Ravi Shankar, the Indian sitar virtuoso, has died at the age of 92, ending a long, epic and highly improbable life and career.
When he was born to a privileged Bengali Brahmin family (his father was a British-educated lawyer and international traveler) during the height of the "Raj" Empire in India, Ravi’s elder brother, Uday, was actually the Shankar brother destined for greatness. Uday was a renowned Indian classical dancer who toured the world during the 1920s and 1930s.
However, by the mid-1960s, after he had enjoyed tremendous acclaim as a highly accomplished composer and classical sitarist for 30 years (known only to devotees of the music style in India and a tiny handful of Westerners), Ravi attained a level of global fame his brother could not have even dreamed of.
Sometime in either 1965 or 1966 in London, Ravi Shankar met a long-haired young Irish-Englishman named George Harrison, who happened to be the lead guitarist of the most popular and successful pop music group the world has ever seen -- The Beatles.
Shankar taught Harrison how to play sitar and became his close friend and confidant, which, in turn, inspired the wealthy rock star to explore Indian culture and Hindu spirituality – which led, in turn, to an “earthquake” of sorts in Britain, Europe and America.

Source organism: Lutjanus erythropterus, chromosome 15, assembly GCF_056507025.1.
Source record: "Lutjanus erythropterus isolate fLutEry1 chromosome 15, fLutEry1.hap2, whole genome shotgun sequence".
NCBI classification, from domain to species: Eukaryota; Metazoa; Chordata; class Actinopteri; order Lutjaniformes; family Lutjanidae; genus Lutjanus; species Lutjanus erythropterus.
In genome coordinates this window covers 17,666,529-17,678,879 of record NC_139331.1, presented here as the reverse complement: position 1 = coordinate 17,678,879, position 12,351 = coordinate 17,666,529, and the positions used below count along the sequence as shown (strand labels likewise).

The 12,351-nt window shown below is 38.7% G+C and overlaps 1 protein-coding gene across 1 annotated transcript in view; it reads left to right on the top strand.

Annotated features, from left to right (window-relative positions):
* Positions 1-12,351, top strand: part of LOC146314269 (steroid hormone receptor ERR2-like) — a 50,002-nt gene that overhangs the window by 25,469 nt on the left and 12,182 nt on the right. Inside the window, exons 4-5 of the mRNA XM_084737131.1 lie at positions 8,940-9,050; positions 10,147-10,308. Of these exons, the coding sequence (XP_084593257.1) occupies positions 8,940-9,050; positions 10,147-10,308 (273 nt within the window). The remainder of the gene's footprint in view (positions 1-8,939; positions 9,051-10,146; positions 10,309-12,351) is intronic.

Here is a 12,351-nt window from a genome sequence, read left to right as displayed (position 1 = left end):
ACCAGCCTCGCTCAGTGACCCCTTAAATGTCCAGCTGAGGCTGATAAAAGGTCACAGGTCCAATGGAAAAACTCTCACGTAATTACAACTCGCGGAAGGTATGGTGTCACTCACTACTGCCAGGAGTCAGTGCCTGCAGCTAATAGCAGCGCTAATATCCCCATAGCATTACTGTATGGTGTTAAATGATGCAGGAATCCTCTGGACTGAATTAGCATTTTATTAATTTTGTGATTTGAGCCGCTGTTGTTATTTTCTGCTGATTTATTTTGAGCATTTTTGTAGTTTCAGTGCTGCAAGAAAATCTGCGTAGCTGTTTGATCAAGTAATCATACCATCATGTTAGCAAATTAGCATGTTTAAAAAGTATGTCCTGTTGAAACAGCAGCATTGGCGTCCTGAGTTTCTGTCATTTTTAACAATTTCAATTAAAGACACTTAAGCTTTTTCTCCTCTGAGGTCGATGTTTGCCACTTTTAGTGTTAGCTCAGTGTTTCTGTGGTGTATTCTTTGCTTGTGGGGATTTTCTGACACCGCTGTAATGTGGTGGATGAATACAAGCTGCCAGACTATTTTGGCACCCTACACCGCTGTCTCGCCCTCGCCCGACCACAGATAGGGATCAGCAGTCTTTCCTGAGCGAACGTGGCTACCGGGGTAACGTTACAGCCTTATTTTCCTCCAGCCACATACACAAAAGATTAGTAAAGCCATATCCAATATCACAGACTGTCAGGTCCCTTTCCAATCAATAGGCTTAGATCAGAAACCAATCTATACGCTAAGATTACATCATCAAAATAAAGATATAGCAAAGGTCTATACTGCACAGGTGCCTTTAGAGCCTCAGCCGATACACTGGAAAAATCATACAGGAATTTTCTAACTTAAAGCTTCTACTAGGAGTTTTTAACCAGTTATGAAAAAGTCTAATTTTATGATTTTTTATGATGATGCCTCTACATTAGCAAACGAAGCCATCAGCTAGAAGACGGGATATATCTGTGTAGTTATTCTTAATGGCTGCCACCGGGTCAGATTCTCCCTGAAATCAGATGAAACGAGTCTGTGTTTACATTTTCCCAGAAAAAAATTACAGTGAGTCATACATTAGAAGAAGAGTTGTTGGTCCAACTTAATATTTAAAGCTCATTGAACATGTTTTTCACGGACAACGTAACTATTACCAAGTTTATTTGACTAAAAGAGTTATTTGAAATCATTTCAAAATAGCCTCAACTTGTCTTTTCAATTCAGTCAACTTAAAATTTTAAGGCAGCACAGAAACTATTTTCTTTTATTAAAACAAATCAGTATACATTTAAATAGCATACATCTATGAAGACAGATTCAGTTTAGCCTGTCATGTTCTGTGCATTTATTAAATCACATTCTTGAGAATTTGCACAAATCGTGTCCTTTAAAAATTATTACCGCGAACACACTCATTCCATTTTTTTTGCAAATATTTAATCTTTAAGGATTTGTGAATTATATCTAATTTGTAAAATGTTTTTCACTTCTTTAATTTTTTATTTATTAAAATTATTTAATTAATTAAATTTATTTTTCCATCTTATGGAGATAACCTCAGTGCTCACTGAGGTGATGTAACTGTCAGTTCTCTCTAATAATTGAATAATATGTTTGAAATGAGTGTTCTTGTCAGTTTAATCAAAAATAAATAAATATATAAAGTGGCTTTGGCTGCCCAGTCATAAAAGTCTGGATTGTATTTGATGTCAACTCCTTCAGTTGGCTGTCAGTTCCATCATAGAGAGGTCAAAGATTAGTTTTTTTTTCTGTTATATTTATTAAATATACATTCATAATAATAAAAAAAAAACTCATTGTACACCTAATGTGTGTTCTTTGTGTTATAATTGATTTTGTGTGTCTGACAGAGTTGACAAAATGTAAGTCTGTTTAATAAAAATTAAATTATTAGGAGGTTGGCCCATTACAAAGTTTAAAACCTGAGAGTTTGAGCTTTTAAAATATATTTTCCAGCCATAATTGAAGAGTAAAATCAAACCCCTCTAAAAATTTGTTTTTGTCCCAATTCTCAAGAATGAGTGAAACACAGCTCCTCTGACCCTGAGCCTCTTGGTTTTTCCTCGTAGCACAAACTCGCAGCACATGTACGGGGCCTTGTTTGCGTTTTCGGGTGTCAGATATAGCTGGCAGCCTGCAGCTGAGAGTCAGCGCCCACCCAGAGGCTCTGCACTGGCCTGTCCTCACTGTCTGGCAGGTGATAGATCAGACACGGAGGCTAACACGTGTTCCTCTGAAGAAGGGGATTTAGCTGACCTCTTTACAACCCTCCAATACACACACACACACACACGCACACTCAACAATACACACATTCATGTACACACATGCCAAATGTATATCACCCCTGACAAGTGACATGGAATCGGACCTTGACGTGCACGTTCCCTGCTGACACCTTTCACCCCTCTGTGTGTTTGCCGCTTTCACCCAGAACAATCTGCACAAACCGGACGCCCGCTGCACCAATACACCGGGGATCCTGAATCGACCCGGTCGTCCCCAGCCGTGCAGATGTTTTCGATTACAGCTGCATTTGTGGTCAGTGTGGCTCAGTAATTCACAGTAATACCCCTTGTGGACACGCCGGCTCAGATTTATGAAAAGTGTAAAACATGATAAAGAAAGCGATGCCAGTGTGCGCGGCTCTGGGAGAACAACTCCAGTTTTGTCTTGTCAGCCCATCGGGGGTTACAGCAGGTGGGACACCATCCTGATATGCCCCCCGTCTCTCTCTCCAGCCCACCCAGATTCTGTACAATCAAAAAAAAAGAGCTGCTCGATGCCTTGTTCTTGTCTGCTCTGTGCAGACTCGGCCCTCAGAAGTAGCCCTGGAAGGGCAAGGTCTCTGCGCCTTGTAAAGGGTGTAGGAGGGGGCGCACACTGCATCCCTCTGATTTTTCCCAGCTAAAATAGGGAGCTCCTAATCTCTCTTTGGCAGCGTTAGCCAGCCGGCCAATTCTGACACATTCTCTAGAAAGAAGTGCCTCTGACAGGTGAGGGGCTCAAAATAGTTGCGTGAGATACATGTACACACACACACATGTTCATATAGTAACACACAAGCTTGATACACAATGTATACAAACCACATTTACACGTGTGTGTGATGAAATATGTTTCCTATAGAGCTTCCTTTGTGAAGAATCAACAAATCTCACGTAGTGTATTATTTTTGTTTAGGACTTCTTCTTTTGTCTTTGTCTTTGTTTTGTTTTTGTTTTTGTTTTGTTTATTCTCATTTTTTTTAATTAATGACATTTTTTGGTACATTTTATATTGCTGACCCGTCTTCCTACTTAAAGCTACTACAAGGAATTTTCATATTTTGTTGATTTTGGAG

“I never thought our meeting would cause such an explosion, that Indian music would suddenly appear on the pop scene,” Shankar once said.
Shankar’s relationship with Harrison inadvertently made the homely, little Bengali man with the reedy voice and heavy accent an international superstar -- and it placed him in venues where no Indian sitarist had ever performed before.
Among other things, Shankar played classical Indian music to an audience of drug-addled hippies at the Monterey Pop festival in 1967, the Woodstock festival in 1969 and the Concert for Bangladesh in 1971.
Through the enormous influence of Harrison, sitars and Indian raga-style music found a home in records by popular Western stars, including the Beatles, Rolling Stones, Animals and many others.
Alas, the encounter between East and West was never smooth and seamless.
While Shankar was obviously excited about the opportunity to introduce his ancient musical form to millions of young Westerners who otherwise would never have been so exposed, he was disturbed by such "Western" practices as drug-taking, tobacco-smoking, alcohol-imbibing and sexual promiscuity, traits that clearly would put him at odds with the customs of the rock star lifestyle.